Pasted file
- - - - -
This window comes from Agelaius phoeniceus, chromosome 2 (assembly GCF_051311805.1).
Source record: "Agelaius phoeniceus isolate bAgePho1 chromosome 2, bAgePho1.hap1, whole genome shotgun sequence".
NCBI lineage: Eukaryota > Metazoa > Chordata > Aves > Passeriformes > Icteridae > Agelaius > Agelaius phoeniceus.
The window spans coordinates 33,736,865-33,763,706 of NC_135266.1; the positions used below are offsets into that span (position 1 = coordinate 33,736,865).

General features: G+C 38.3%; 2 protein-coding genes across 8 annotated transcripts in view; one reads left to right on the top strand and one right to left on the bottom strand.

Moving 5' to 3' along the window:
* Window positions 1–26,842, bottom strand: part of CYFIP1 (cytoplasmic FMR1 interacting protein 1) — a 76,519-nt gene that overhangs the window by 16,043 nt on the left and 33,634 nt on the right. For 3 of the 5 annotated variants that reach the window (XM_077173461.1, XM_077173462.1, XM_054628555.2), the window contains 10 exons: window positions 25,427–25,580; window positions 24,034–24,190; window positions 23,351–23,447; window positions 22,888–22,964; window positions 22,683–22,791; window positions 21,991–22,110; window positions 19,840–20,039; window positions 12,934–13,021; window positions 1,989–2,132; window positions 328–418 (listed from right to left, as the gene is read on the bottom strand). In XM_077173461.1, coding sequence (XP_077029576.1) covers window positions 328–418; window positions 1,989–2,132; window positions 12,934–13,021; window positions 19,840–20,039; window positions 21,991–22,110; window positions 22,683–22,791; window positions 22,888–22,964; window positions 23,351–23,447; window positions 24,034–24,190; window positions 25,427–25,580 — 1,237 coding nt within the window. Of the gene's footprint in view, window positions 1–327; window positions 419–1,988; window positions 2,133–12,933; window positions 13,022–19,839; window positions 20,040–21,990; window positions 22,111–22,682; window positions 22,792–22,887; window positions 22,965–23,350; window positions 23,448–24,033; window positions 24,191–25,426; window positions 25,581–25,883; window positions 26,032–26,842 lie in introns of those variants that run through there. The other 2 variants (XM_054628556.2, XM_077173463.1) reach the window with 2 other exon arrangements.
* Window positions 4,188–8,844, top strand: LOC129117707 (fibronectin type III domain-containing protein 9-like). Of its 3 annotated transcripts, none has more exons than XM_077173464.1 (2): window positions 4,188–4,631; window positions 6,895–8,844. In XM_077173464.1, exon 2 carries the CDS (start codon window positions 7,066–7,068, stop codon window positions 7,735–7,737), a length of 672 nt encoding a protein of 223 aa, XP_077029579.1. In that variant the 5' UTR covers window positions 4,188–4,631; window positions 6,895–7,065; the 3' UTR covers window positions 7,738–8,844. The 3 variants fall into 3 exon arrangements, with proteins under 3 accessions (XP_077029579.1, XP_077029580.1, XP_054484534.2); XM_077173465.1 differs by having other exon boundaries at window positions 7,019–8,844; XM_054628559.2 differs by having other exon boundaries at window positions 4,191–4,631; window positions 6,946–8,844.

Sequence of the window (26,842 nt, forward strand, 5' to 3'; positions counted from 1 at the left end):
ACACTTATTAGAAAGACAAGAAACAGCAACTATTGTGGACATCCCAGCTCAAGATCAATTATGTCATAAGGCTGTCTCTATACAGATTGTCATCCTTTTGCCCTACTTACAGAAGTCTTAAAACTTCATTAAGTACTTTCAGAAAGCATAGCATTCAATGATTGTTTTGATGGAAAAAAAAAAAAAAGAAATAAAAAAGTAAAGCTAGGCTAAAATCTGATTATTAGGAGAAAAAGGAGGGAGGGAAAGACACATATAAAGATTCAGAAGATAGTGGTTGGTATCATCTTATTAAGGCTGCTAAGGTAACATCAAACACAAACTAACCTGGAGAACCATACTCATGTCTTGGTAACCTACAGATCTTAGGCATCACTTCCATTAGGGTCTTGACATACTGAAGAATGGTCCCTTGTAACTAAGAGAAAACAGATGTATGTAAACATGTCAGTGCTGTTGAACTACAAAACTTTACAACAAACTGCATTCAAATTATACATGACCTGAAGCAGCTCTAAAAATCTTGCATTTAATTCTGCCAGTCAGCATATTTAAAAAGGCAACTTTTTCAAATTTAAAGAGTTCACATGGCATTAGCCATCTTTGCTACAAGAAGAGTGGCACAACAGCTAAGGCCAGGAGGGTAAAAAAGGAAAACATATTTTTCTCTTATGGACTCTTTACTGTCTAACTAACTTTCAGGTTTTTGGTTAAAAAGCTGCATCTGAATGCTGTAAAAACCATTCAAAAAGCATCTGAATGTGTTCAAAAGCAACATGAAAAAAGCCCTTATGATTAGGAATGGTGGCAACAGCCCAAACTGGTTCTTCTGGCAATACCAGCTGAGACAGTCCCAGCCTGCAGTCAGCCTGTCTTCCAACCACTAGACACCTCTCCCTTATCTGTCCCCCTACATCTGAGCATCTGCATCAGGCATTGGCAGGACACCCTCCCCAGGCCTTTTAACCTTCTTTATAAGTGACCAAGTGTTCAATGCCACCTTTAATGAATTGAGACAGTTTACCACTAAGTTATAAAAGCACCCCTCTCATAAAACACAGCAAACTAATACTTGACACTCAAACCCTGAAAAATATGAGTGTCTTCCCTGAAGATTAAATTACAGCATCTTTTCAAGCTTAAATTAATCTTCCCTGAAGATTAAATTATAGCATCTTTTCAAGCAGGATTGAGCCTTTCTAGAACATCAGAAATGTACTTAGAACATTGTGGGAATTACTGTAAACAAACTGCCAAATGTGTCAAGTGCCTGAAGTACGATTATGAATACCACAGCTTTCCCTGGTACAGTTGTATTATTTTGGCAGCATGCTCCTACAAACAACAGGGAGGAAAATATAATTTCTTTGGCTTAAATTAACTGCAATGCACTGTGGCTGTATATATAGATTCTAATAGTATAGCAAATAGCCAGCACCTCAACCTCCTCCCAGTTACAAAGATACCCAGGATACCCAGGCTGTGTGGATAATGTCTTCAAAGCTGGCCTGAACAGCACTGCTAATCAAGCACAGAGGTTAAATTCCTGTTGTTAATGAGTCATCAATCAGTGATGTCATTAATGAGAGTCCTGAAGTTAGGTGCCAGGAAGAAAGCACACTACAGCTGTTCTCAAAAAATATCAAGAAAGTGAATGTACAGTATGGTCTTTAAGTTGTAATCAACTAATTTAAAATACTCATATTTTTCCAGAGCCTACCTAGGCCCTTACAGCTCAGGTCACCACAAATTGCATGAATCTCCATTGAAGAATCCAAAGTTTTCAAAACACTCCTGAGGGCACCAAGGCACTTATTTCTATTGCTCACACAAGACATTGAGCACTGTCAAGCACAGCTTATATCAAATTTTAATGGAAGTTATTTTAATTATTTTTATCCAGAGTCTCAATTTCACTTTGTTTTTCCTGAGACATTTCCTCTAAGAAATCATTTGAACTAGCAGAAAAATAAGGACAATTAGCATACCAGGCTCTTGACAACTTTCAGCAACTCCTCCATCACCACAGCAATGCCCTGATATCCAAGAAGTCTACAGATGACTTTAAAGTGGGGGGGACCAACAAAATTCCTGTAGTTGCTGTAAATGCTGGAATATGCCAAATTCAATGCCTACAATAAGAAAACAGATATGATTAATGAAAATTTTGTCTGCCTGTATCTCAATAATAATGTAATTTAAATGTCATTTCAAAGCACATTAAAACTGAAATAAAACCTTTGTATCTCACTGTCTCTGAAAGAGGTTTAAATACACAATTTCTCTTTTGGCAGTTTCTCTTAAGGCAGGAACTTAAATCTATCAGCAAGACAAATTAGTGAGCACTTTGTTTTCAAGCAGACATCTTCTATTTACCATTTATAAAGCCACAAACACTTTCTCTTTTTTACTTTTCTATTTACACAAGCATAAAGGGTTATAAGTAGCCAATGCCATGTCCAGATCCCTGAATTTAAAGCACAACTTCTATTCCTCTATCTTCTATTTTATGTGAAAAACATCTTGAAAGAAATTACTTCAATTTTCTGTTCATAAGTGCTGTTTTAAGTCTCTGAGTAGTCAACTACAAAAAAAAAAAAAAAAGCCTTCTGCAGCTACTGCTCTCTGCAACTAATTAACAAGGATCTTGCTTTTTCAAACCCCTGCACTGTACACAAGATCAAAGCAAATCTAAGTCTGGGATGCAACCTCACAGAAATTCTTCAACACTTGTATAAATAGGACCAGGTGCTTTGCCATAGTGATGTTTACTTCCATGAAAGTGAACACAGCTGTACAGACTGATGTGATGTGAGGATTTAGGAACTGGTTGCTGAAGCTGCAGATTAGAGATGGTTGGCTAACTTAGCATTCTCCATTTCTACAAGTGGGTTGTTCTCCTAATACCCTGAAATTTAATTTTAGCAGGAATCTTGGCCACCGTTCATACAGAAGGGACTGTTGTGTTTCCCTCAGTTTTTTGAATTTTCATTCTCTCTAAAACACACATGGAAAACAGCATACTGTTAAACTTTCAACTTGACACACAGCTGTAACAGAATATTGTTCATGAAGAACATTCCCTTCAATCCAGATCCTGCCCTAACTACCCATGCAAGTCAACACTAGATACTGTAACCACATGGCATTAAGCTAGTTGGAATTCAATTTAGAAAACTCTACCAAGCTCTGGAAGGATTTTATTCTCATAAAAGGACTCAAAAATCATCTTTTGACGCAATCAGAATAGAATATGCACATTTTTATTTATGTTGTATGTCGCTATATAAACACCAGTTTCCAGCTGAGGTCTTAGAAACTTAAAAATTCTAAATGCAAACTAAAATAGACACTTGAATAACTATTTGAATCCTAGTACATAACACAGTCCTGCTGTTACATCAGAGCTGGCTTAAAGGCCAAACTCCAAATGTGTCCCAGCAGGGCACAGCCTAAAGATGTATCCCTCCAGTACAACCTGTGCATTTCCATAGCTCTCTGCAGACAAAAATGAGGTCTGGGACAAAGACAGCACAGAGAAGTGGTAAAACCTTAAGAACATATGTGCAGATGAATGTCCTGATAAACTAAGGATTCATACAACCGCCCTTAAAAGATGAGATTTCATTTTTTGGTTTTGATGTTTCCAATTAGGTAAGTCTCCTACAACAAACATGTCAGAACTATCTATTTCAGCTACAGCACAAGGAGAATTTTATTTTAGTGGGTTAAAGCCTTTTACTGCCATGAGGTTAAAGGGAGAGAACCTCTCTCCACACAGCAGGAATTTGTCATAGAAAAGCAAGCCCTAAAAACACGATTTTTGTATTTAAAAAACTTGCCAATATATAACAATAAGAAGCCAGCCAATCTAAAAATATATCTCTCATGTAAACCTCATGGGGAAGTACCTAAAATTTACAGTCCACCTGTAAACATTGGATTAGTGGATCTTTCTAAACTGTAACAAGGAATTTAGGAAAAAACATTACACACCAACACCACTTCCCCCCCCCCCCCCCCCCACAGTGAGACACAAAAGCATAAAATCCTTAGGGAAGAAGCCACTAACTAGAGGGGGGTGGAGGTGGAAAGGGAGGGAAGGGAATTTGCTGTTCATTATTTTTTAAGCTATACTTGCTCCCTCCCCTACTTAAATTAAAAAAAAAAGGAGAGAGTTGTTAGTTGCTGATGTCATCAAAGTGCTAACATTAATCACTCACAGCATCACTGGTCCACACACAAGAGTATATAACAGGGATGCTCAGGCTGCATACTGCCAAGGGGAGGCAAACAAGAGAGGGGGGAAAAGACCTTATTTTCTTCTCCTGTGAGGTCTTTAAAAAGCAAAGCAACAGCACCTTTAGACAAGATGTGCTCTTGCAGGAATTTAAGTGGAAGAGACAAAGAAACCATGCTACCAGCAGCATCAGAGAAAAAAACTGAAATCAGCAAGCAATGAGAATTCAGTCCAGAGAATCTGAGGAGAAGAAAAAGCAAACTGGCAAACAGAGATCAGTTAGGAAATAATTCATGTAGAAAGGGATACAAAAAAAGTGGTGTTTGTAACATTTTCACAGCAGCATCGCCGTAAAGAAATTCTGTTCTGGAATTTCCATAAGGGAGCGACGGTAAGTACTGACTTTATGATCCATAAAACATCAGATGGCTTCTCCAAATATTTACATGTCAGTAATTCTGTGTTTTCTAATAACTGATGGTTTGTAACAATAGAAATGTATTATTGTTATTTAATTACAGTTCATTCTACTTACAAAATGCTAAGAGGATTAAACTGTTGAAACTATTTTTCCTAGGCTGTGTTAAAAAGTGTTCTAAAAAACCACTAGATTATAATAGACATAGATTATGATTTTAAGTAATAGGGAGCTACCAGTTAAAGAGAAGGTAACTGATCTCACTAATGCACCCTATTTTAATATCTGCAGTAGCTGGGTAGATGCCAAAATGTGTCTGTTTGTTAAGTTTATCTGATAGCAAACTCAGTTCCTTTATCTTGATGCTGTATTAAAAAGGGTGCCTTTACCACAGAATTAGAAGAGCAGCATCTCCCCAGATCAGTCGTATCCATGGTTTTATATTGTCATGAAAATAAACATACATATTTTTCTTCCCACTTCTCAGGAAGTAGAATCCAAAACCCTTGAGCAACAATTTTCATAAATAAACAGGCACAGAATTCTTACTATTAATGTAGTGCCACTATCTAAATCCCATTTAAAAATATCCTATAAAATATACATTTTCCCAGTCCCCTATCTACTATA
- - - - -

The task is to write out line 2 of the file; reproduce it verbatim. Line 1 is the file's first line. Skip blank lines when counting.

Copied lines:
Source record: "Agelaius phoeniceus isolate bAgePho1 chromosome 2, bAgePho1.hap1, whole genome shotgun sequence".